James Stavridis, the former Supreme Allied Commander of NATO, described on Monday how the US can turn Europe into Putin’s nightmare following his invasion of Ukraine.
Writing in Bloomberg, the Greek-American Vice Chairman of the Carlyle Group, an American multinational private equity, alternative asset management and financial services corporation, says that Putin’s Ukraine invasion can become his worst nightmare if the US and its NATO allies move their combat power right on his border. “This is exactly what he doesn’t want.”
The former NATO chief said that the European Command has nearly 100,000 US military personnel — some stationed permanently, others rotating in and out — spread over 51 countries and 21 million square miles.
“It is clearly time to move more combat power to the eastern borders of the alliance, out of the comfortable garrisons in Belgium, southwestern Germany, northern Italy and the US,” he says in his opinion piece in Bloomberg.
Stavridis: Move US forces to Poland, Baltic States
“Doing so will militarily discourage any further Russian adventurism, particularly along the borders of NATO; encourage allies and partners in the east, notably the Baltic states and Poland; and send a strong diplomatic and political signal to Putin that his attack on Ukraine will only energize the alliance for more operations,” he notes.
Stavridis argues that the best place to move additional US combat power is to Poland, which is now a frontline state.
“(Poland’s) size and military capability, and its long and troubled history with Russia make it the obvious choice for a permanent presence to include a three-star lieutenant general commanding a corps headquarters and reporting directly to European Command,” he says.
Additional locations for ground forces would be Estonia, Latvia and Lithuania on the edge of the Baltic Sea.
This should include squadrons of fighter aircraft coupled with Army brigade combat teams, and the Baltic states have all indicated enthusiasm to host such units, Stavridis says.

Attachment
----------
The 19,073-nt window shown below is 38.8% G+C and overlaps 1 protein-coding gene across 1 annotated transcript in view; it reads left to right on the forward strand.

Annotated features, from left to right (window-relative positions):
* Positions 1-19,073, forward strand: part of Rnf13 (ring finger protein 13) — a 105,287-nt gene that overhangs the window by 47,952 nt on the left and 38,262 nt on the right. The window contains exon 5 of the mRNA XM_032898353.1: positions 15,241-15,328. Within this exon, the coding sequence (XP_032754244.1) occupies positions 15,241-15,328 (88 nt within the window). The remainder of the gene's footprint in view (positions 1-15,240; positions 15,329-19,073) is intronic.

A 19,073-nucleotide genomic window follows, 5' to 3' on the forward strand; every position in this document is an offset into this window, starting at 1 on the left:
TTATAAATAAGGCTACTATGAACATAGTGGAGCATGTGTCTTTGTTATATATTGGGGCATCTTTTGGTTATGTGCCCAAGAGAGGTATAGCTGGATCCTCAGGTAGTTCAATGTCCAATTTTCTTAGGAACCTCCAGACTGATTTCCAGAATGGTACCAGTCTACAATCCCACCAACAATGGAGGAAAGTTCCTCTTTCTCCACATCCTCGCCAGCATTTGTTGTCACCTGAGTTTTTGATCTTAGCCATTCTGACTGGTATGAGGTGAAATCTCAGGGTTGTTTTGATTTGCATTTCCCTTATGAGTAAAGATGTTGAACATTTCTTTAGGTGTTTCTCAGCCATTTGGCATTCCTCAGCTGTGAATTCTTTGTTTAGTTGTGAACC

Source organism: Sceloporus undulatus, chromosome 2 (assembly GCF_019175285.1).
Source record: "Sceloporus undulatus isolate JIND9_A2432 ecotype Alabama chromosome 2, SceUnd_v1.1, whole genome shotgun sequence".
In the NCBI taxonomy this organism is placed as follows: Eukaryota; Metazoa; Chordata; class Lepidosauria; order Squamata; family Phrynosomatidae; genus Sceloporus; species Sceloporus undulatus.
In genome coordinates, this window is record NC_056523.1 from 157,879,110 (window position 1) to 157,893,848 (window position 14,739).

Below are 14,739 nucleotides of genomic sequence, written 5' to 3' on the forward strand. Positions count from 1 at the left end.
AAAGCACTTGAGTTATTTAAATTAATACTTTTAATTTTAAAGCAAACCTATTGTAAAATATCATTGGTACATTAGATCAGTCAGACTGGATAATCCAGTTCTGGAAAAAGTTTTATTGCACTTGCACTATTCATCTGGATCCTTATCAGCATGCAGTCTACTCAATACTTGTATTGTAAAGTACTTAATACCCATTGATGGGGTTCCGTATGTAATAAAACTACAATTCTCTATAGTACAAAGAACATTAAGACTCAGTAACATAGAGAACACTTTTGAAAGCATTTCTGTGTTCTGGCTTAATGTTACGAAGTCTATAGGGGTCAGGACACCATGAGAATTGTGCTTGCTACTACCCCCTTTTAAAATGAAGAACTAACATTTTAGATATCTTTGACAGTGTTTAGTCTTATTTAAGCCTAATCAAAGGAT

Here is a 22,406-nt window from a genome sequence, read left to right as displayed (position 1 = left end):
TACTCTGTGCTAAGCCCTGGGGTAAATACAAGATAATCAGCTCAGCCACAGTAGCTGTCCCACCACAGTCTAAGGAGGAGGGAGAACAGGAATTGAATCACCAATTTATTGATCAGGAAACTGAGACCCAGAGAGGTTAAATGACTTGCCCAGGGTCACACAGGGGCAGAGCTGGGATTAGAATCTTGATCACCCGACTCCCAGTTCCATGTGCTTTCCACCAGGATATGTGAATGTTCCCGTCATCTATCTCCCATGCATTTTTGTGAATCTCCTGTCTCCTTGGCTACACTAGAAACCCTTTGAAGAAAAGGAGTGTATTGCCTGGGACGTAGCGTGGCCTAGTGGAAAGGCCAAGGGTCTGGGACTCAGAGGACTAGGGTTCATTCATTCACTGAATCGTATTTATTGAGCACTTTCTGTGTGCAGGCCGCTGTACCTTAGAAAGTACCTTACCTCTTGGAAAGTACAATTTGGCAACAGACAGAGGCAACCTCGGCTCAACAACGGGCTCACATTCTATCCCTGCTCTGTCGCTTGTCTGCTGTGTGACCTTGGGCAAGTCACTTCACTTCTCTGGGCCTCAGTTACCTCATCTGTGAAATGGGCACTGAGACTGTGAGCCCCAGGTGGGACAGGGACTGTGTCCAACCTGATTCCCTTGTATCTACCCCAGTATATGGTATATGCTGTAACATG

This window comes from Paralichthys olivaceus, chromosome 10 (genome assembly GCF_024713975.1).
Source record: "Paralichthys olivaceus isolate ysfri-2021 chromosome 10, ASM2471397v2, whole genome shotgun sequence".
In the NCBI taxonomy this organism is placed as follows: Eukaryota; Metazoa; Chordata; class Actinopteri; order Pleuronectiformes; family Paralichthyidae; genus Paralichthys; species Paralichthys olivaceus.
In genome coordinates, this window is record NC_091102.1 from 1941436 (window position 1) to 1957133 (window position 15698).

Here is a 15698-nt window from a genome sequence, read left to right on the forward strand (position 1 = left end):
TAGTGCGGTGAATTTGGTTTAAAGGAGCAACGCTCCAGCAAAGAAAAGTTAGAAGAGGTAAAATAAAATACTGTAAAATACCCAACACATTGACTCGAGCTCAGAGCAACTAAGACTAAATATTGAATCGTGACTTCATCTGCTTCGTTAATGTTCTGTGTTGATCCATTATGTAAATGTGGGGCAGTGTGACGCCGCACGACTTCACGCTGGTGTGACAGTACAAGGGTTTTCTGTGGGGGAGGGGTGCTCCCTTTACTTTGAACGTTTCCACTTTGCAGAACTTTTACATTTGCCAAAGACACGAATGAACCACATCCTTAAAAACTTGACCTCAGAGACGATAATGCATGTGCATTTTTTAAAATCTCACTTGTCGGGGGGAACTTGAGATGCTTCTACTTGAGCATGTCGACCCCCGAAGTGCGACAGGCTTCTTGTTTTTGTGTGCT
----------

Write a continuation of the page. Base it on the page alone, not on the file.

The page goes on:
NATO and the US can squeeze Putin and Russia
“Looking to the southeastern region of the alliance, additional combat power in Romania would be a good choice. A geographically large nation, the Romanians are staunch supporters of NATO, expert intelligence collectors, already host a missile-defense outpost, and possess a fine port in Constanta on the Black Sea,” he adds.
“In terms of additional rotational forces (as opposed to permanent basing as described above), an interesting possibility would be Finland and/or Sweden.”
Stavridis and his Greek roots
Stavridis’ paternal grandparents were Asia Minor Greeks, who immigrated to the United States after they were forced out of their homes by the Turks following the Asia Minor catastrophe of 1922.
In his 2008 book “Destroyer Captain: Lessons of a First Command,” Stavridis wrote:
“In the early 1920s, my grandfather, a short, stocky Greek schoolteacher named Dimitrios Stavridis, was expelled from Turkey as part of ‘ethnic cleansing’ (read pogrom) directed against Greeks living in the remains of the Ottoman Empire. He barely escaped with his life in a small boat crossing the Aegean Sea to Athens and thence to Ellis Island. His brother was not so lucky and was killed by the Turks as part of the violence directed at the Greek minority.”
In a recent interview with Greek Reporter he said that he is still very connected to Greece. “I have many friends in the Greek government, in the Greek military and I try to stay on top of Greek issues so I can be helpful to Greece here in the U.S.”
His Greek heritage has given him three Greek qualities, he says:
“First the love of education, a love of learning, a love of books; secondly, the concept of filotimo, of honor, of caring, of doing the right thing; and thirdly, optimism,” Stavridis says.